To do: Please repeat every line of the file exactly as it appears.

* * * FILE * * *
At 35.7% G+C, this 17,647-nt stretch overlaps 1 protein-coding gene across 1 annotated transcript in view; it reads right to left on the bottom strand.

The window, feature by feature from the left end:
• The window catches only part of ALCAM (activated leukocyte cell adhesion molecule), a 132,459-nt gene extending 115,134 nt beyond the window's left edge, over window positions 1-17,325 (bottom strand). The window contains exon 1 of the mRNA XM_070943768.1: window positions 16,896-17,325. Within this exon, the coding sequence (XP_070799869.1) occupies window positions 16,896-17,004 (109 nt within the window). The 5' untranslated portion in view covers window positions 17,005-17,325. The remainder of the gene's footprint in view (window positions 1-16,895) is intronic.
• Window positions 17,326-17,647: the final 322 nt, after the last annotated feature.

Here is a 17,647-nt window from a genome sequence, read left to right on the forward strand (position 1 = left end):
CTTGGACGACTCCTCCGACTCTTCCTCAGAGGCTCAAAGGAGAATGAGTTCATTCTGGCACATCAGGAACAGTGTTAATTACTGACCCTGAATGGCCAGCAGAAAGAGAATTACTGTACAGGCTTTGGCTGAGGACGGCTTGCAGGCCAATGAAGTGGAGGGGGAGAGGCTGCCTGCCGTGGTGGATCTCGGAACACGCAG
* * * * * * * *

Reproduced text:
At 35.7% G+C, this 17,647-nt stretch overlaps 1 protein-coding gene across 1 annotated transcript in view; it reads right to left on the bottom strand.

The window, feature by feature from the left end:
• The window catches only part of ALCAM (activated leukocyte cell adhesion molecule), a 132,459-nt gene extending 115,134 nt beyond the window's left edge, over window positions 1-17,325 (bottom strand). The window contains exon 1 of the mRNA XM_070943768.1: window positions 16,896-17,325. Within this exon, the coding sequence (XP_070799869.1) occupies window positions 16,896-17,004 (109 nt within the window). The 5' untranslated portion in view covers window positions 17,005-17,325. The remainder of the gene's footprint in view (window positions 1-16,895) is intronic.
• Window positions 17,326-17,647: the final 322 nt, after the last annotated feature.

Here is a 17,647-nt window from a genome sequence, read left to right on the forward strand (position 1 = left end):
CTTGGACGACTCCTCCGACTCTTCCTCAGAGGCTCAAAGGAGAATGAGTTCATTCTGGCACATCAGGAACAGTGTTAATTACTGACCCTGAATGGCCAGCAGAAAGAGAATTACTGTACAGGCTTTGGCTGAGGACGGCTTGCAGGCCAATGAAGTGGAGGGGGAGAGGCTGCCTGCCGTGGTGGATCTCGGAACACGCAG